Halau Hula O Na Mele 'Aina O Hawai'i

Hawaiian Hula dance classes in NYC

About

Halau Hula O Na Mele 'Aina O Hawai'i first opened its doors in New York City in May 1968 under the guidance of Luana Haraguchi. Classes were first held in Haraguchi's Upper East Side studio apartment. The halau was given its name from her teacher, Iolani Luahine. From its small roots flourished a group that comprised of dedicated students who were interested in learning hula and Hawaiian traditions.

The halau practices the traditional style of hula and protocols. Haraguchi teaches both kahiko, the ancient style of hula, and auana, the modern style. Haraguchi also emphasizes the learning of the chant, or 'oli, of each dance that is learned.

In addition to teaching hula for over 50 years, Haraguchi also owns a professional Polynesian Dance company, Hawaiian Artists Shows, alongside running the halau. She often says, "I run my dance company to pay the bills, I run the halau out of love for hula."

Past Performances

All members are encouraged but not required to dance at performances. The group performs in various community events and locations throughout the city and world. Performing gives the students a chance to embrace what they have learned and share the Hawaiian culture with those who normally would not be exposed to it. Past performances include but are not limited to the following:

  • An Evening with the Makaha Sons Concert
  • Asian and Pacific Islander Coatlition on AIDS (APICHA)
  • AXA Equitable's Asian Pacific American Heritage Festival
  • Bergen County Senior Center (New Jersey)
  • Bishop Museum (Honolulu, HI)
  • Columbia Presbyterian Children's Hospital
  • Columbia University Ohana Club's Hawaii Day
  • Ellis Island Asian American & Pacific Islander Heritage Festival
  • Florence Nightingale Health Center
  • Fox News with the Hawaii Visito's Bureau
  • Free Arts NYC
  • Hawaii Restoration Day (New Jersey)
  • Joseph Kekuku Steel Guitar Festival (New Jersey)
  • Kalakaua Festival Hula Competition (Honolulu, HI)
  • Memorial Sloan-Kettering Cancer Center
  • New York Botanical Garden (Bronx, NY)
  • New York Stock Exchange
  • Prospect Park Youth Council Mixfest (Brooklyn, NY)
  • Prospect Park Unity Day (Brooklyn, NY)
  • Riverside Church Family Arts Festival
  • Ronald McDonald House
  • The Brini Maxwell Show
  • Veterans Administration Hospital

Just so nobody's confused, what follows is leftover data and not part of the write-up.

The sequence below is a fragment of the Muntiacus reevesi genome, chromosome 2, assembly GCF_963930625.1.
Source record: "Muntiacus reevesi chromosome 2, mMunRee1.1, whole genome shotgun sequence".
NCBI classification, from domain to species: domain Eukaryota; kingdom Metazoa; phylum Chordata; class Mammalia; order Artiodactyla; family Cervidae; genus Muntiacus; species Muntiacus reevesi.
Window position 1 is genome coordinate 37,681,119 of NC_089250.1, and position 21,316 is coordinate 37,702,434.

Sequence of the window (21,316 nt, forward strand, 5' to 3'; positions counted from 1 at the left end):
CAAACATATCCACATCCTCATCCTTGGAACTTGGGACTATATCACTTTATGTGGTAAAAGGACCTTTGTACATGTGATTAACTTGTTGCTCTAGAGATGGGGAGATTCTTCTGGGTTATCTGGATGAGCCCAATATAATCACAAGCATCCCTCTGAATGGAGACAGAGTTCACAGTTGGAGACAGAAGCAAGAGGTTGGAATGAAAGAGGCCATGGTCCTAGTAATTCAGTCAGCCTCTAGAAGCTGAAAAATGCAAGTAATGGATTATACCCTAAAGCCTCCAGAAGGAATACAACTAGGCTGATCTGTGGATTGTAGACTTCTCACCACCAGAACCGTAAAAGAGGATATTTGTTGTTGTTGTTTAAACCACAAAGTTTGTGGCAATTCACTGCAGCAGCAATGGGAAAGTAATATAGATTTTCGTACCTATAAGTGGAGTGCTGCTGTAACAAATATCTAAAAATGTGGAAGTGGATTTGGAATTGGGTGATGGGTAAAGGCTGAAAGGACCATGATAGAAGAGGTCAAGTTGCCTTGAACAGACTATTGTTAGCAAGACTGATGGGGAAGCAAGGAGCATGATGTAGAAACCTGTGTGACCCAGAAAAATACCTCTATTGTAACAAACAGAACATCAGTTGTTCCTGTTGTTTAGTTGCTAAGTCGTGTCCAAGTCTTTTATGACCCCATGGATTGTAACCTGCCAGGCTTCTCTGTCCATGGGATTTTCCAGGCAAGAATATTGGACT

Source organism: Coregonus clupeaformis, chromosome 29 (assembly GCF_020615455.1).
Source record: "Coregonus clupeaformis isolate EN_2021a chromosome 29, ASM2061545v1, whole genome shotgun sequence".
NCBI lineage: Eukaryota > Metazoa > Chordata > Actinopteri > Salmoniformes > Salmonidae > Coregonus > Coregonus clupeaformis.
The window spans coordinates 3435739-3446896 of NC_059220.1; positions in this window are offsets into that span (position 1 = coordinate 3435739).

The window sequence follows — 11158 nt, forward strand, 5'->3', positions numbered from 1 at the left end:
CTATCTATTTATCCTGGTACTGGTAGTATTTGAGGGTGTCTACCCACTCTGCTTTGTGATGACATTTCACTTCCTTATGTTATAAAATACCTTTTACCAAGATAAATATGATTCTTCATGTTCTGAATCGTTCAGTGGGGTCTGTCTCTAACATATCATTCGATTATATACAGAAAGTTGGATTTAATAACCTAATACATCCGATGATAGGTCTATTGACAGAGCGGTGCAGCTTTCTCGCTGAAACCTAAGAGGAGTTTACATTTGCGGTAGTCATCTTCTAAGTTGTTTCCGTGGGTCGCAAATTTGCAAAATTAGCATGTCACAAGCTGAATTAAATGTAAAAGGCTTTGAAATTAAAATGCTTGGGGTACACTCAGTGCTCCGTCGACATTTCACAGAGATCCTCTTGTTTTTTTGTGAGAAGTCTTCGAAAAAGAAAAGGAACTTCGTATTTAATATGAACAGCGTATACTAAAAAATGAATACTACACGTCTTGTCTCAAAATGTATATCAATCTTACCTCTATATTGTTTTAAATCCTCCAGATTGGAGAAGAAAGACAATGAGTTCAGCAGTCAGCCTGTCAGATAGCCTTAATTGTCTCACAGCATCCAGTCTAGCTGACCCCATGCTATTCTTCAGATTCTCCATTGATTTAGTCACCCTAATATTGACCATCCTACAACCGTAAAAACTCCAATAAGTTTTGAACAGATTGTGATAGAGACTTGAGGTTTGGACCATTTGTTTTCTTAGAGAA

• Waterside Plaza Fourth of July Celebration
  • World International Hula Festival (Honolulu, HI)
  • World Trade Center Memorial

  • The Halau has also been featured in the following publications:
  • New York Magazine and Star Bulletin
  • Hula Le'a
  • The New York Times
  • Daily Sun New York
  • Japion Newspaper
  • Fujisankei News
  • Couch Potato, ABC Family
  • KHNL News
  • Brutus Magazine
  • Honolulu Advertiser
  • New York Social Diary
  • New York Magazine
  • Class Information

    Whether you have recently taken a trip to Hawai'i, are a former kama'aina who recently relocated to New York and miss home, or simply just love to dance, we accommodate all levels of dance and experience.

    NYC Central Park

    72nd & 5th Ave entrance

    Mondays, 7-9pm
    (late May - August, weather-permitting)

    NYC Manhattan

    Pearl Studios, 519 8th Avenue, 12th Fl Room J, New York, NY 10018 (please call/email to verify studio location)

    Mondays, 7-8:30pm
    non-summer months

    Upstate NY

    249 Betsy Ross Drive, Orangeburg, NY 10962

    Sundays & Thursdays, 10am

    Children (Keiki)

    249 Betsy Ross Drive, Orangeburg, NY 10962

    Sundays, 1:30pm

    Contact

    Please reach out if you have any further questions about us or are interested in booking us for an event. To book a Polynesian show, please call the number to contact Luana Haraguchi directly.

    845-359-9214
    info@hulanewyork.com

    "The hula is Hawai'i. The hula is the history of our country. The hula is a story itself if it's done right. And the hula, to me, is the foundation of life. It teaches us how to live, how to be, is the ability to create one's inner feelings and no one else's."
    -Uncle George Na'ope